How to Childproof your Home – A Step by Step Guide
It may seem daunting to babyproof your home, but just a few simple steps can make it safer. It is imperative to make sure that your children cannot get out of your home or get into rooms before you begin childproofing it.
A list of what needs to be done in the home to ensure a safe environment when welcoming a new baby may be daunting to expectant parents. Parents can get turned around by seemingly endless lists of must-haves
by adding a baby-proofing product search to the mix.
If you think you have done everything right with childproofing, there’s still a chance something’s been missed.
Babyproofing your home can make a big difference in keeping your child safe. As a starting point, examine all electrical outlets, windows, and detectors. You should pay particular attention to your child’s bedroom or nursery, as well as the kitchen and bathroom.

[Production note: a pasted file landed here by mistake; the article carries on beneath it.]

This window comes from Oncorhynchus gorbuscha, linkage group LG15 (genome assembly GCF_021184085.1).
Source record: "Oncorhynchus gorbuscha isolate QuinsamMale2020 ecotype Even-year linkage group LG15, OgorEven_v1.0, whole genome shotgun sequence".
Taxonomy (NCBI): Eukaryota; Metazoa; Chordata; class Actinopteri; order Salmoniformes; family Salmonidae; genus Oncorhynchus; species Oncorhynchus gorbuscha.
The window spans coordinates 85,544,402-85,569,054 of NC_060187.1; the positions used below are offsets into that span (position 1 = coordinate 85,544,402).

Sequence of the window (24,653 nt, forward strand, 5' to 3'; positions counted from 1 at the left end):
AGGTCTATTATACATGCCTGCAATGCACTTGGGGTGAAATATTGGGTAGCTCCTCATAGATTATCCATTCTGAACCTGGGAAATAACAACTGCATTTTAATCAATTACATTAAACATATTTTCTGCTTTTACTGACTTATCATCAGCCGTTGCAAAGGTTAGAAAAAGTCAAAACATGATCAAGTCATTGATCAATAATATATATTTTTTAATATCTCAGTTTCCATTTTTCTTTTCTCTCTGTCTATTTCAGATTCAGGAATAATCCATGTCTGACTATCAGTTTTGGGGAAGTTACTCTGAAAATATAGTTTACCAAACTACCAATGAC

The article will help you prevent unnecessary injuries and accidents by showing you how to babyproof your home.
Know your high-risk zones
Identifying potential sources of injury is the responsibility of parents and guardians. Research has shown that most incidents occur when:
- Bathrooms, kitchens, swimming pools, hot tubs
- The flame or heat of a kitchen stove, fireplace, or barbecue grill
- Under the kitchen sink, in a medicine cabinet, in the garage or shed, in a purse, or in any place where medications are kept are all potential toxic sources.
- There is a possibility of a fall on stairs, slippery floors, high windows, or tipping furniture.
Basic Tips for Around the Home
Detect potential dangers in your furniture, stairs and household items, and install protective measures. Examples include:
- Anchors to prevent appliances and furniture from falling over, including ovens and TVs.